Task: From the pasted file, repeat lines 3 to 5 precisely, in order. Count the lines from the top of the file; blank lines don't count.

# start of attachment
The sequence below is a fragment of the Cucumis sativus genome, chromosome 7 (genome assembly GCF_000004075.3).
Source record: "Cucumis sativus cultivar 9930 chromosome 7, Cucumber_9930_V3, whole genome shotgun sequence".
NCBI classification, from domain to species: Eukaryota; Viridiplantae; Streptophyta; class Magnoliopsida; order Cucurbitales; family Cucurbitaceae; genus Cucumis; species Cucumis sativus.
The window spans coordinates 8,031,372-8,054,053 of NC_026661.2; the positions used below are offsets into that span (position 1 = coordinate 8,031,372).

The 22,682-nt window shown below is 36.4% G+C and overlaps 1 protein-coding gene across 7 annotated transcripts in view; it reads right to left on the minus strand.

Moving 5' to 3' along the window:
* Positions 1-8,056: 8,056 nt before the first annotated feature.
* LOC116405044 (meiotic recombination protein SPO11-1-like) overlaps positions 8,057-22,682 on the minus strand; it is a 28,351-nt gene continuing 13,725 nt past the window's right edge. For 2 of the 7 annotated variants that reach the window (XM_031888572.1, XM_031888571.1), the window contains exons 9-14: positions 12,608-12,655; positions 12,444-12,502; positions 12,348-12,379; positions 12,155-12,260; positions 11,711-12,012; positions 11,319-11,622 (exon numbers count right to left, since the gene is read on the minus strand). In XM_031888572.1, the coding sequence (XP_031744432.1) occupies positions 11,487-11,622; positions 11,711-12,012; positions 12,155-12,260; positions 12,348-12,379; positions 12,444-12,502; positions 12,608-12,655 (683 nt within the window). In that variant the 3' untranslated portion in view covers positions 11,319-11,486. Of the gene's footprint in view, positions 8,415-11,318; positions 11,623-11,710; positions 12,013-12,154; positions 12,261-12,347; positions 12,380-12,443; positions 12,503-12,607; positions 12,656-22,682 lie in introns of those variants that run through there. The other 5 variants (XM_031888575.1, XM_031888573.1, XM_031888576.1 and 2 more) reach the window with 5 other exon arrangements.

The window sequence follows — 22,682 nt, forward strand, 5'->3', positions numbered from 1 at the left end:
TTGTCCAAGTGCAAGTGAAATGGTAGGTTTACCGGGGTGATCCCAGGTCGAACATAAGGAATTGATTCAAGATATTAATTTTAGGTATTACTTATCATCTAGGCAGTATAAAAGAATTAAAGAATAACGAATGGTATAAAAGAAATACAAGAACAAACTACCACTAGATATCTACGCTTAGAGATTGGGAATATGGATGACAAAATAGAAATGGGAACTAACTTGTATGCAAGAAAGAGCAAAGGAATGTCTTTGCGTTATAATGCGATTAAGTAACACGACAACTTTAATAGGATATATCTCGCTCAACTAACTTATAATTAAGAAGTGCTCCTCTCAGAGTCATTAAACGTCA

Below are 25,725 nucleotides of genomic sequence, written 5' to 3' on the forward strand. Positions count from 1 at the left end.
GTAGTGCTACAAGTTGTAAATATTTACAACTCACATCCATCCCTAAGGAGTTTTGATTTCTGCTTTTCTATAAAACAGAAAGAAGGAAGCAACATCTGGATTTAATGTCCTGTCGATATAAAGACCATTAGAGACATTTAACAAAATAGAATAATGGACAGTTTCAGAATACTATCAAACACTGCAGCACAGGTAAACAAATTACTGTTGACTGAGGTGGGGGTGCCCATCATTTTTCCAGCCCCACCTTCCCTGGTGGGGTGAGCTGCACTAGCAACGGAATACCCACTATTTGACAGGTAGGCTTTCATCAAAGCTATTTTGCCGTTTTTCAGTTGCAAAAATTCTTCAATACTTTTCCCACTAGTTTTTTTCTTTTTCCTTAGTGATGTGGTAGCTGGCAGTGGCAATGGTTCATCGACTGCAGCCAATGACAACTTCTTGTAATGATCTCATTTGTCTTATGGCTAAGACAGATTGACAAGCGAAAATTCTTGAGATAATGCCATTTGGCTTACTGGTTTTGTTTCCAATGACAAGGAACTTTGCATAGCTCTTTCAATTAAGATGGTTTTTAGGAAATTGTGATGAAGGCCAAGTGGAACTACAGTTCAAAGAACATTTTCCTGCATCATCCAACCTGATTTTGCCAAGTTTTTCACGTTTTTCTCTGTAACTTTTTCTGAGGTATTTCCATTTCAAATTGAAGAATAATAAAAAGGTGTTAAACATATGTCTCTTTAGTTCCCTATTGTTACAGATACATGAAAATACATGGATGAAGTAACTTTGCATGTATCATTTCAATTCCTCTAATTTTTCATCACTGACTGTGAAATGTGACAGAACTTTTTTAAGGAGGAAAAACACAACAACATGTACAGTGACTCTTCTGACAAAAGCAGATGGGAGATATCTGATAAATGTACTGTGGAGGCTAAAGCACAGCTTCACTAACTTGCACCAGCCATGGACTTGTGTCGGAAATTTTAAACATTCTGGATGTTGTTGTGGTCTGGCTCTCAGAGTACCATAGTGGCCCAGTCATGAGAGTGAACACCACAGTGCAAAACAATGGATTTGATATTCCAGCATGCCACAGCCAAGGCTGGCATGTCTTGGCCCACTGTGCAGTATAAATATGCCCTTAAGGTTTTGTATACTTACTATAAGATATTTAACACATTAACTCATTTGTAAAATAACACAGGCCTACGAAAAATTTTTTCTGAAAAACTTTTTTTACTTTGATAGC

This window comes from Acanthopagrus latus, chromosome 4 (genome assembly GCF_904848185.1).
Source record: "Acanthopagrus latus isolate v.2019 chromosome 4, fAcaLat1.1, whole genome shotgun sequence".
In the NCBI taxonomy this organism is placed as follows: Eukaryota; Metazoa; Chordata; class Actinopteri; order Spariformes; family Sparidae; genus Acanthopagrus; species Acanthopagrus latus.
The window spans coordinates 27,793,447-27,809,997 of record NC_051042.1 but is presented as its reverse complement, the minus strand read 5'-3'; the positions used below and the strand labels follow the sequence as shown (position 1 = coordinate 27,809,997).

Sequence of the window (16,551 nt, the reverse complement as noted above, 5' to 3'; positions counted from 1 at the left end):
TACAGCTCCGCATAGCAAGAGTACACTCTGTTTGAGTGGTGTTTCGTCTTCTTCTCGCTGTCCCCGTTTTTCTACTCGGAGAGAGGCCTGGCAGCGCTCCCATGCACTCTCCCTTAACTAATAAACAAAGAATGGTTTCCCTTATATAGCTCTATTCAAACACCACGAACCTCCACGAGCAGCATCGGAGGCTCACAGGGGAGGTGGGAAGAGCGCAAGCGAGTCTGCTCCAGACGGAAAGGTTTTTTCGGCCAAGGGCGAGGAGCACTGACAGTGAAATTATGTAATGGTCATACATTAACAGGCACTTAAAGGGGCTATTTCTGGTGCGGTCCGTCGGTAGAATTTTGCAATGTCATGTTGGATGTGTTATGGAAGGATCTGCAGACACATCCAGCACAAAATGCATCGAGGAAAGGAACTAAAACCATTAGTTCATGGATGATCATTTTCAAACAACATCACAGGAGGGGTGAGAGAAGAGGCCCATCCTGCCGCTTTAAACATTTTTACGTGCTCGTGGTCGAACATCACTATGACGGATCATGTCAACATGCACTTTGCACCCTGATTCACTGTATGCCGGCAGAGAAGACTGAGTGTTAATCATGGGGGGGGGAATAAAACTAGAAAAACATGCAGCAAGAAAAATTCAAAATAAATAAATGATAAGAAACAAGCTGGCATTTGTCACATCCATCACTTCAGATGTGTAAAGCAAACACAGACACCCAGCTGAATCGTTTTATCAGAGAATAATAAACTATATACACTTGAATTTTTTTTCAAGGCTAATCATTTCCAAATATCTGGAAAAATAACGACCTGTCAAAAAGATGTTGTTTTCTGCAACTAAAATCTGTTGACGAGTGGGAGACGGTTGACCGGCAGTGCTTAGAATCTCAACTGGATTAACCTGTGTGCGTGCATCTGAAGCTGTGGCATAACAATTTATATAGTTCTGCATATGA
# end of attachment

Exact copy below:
NCBI classification, from domain to species: Eukaryota; Viridiplantae; Streptophyta; class Magnoliopsida; order Cucurbitales; family Cucurbitaceae; genus Cucumis; species Cucumis sativus.
The window spans coordinates 8,031,372-8,054,053 of NC_026661.2; the positions used below are offsets into that span (position 1 = coordinate 8,031,372).

The 22,682-nt window shown below is 36.4% G+C and overlaps 1 protein-coding gene across 7 annotated transcripts in view; it reads right to left on the minus strand.